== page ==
Are judges political? At least in some ways, this is an empirical question. Together with Tom Miles and a group of superb students, and as part of the Chicago Judges Project, I have been studying this question in an area where the answer might well be expected to be "no." But the answer turns out to be “yes” -– if a somewhat qualified one.
The area is a bit esoteric; it involves judicial review of agency interpretations of law. Under the Supreme Court's decision in the famous Chevron case, courts are supposed to uphold agency interpretations of ambiguous statutes so long as those interpretations are reasonable. This principle -- which calls for judicial deference to agencies -- might well be expected to eliminate differences between Republican and Democratic appointees to the federal bench. But it doesn't. (An empirical paper on these questions, by Miles and me, will appear in the summer issue of the University of Chicago Law Review. A detailed paper on judicial review of executive decisions, mostly normative but also discussing the data, will appear in the Yale Law Journal.)
On the lower courts, we have studied all published court of appeals decisions between 1990 and the present, reviewing interpretations of law by the Environmental Protection Agency, the Federal Communications Commission, and the National Labor Relations Board. Decisions are generally coded as "liberal" if the agency decision is upheld against industry attack; decisions are also generally coded as liberal if the agency decision is invalidated as a result of an attack by a public interest group.
Here are some of our preliminary findings:
1. Republican appointees show significantly more conservative voting patterns than Democratic appointees.
2. When Republican appointees sit only with Republican appointees, and when Democratic appointees sit only with Democratic appointees, the gap grows -- by a lot. Republican appointees show far more conservative voting patterns when sitting only with other Republican appointees; the same is true for Democratic appointees on the liberal side.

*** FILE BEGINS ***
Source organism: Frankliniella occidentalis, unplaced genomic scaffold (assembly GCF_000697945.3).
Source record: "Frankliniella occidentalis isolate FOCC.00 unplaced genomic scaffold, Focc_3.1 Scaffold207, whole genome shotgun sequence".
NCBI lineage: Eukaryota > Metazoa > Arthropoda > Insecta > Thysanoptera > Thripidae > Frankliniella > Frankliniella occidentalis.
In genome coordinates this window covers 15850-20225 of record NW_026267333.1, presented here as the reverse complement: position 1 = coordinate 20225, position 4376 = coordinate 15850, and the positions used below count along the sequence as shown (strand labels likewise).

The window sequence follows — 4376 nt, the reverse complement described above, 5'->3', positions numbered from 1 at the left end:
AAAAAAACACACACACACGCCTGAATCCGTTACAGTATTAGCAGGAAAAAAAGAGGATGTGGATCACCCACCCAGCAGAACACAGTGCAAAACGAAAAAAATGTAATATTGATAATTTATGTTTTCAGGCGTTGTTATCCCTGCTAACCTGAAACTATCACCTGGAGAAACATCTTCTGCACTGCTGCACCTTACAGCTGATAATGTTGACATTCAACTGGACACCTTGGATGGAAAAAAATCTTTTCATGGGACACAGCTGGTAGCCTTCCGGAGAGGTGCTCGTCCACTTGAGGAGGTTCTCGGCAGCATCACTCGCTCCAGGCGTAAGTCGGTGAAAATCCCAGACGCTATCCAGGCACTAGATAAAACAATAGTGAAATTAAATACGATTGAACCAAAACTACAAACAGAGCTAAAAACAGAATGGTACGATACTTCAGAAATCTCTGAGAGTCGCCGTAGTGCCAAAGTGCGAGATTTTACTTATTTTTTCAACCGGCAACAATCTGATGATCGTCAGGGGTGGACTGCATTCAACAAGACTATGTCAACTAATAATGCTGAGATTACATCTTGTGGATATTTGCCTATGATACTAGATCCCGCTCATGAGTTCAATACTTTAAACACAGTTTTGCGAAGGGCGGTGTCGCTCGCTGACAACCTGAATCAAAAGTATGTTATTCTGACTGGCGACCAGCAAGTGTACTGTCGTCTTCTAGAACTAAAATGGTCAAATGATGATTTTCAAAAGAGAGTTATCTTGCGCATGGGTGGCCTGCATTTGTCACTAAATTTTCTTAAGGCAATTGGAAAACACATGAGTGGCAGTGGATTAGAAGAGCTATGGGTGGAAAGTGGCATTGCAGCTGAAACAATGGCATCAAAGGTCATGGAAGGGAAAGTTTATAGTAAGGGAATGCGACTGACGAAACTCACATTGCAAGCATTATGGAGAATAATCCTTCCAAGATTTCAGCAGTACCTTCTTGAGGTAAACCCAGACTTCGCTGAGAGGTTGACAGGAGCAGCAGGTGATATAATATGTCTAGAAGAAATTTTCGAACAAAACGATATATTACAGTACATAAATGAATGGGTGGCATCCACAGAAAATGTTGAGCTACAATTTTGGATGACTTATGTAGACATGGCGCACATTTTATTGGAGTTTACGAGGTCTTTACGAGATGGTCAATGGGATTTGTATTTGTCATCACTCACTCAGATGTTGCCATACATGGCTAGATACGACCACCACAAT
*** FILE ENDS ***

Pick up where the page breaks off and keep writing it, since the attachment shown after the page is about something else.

3. Republican appointees are more likely to uphold the interpretations of Republican presidents than those of Democratic presidents. Democratic appointees are more likely to uphold the interpretations of Democratic presidents than those of Republican presidents.
What about the Supreme Court? Here we have studied the votes of the individual justices between 1990 and the present in all clear Chevron cases -- that is, in all cases in which the Court applies the Chevron framework. These are our main results:
1. Justices Scalia, Thomas, and Rehnquist show significantly higher deference rates under the Bush Administration than under the Clinton Administration. Justices Souter, Stevens, Breyer, and Ginsburg show higher deference rates under the Clinton Administration than under the Bush Administration. (The change in the latter group is smaller than in the former.)
2. In Chevron cases, Justices Scalia, Thomas, and Rehnquist show the most conservative voting patterns, while Justices Stevens, Souter, Breyer, and Ginsburg show the most liberal. This is noteworthy because under the Chevron framework, judges are supposed to accept reasonable interpretations of ambiguous law -- in a way that might be thought likely to "filter out” political convictions on the part of judges.
3. When a justice is voting to reverse an agency’s decision under Chevron, what is the likelihood that the agency’s decision will be liberal? For the Souter, Stevens, Breyer, and Ginsburg group, the likelihood is 33%; for the Rehnquist, Scalia, and Thomas group, the likelihood is 62%.
The upshot is that judicial convictions -- the policy preferences of judges -- appear to be playing a significant role in an area of the law in which such convictions are not supposed to be relevant.
This data should not be overread. The differences between Republican and Democratic appointees, while significant, are not huge. It would be foolish and wrong to say that the relevant decisions are simple products of politics. Republican appointees often uphold decisions by agencies under Democratic presidents, and vice-versa. Nonetheless, the role of judicial convictions is unmistakable. (This evidence fits well with the findings of a study of ideological voting in many contested areas of the law, published in the Virginia Law Review in 2004 and written by David Schkade, Lisa Ellman, and me.)
We hope to be posting our results before long.